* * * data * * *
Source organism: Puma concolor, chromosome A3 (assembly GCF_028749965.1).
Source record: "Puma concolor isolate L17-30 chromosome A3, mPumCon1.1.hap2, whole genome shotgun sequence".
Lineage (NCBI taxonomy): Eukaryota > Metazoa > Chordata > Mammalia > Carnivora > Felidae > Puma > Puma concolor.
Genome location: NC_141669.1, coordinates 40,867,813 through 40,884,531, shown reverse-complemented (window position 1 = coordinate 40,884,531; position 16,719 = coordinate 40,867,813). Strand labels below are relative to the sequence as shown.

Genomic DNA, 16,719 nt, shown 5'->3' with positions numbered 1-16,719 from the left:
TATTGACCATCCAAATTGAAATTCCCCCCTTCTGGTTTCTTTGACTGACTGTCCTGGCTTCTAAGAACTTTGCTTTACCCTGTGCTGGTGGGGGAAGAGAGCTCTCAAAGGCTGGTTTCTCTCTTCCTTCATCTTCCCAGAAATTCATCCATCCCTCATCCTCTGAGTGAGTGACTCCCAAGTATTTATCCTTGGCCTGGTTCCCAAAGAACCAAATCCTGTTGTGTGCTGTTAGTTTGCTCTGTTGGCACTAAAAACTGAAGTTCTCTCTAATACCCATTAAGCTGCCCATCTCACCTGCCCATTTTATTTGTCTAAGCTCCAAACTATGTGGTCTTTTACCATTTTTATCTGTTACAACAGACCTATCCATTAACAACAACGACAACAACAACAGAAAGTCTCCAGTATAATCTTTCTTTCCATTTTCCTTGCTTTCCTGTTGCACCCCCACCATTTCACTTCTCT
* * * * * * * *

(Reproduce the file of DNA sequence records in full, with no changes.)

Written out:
Source organism: Puma concolor, chromosome A3 (assembly GCF_028749965.1).
Source record: "Puma concolor isolate L17-30 chromosome A3, mPumCon1.1.hap2, whole genome shotgun sequence".
Lineage (NCBI taxonomy): Eukaryota > Metazoa > Chordata > Mammalia > Carnivora > Felidae > Puma > Puma concolor.
Genome location: NC_141669.1, coordinates 40,867,813 through 40,884,531, shown reverse-complemented (window position 1 = coordinate 40,884,531; position 16,719 = coordinate 40,867,813). Strand labels below are relative to the sequence as shown.

Genomic DNA, 16,719 nt, shown 5'->3' with positions numbered 1-16,719 from the left:
TATTGACCATCCAAATTGAAATTCCCCCCTTCTGGTTTCTTTGACTGACTGTCCTGGCTTCTAAGAACTTTGCTTTACCCTGTGCTGGTGGGGGAAGAGAGCTCTCAAAGGCTGGTTTCTCTCTTCCTTCATCTTCCCAGAAATTCATCCATCCCTCATCCTCTGAGTGAGTGACTCCCAAGTATTTATCCTTGGCCTGGTTCCCAAAGAACCAAATCCTGTTGTGTGCTGTTAGTTTGCTCTGTTGGCACTAAAAACTGAAGTTCTCTCTAATACCCATTAAGCTGCCCATCTCACCTGCCCATTTTATTTGTCTAAGCTCCAAACTATGTGGTCTTTTACCATTTTTATCTGTTACAACAGACCTATCCATTAACAACAACGACAACAACAACAGAAAGTCTCCAGTATAATCTTTCTTTCCATTTTCCTTGCTTTCCTGTTGCACCCCCACCATTTCACTTCTCT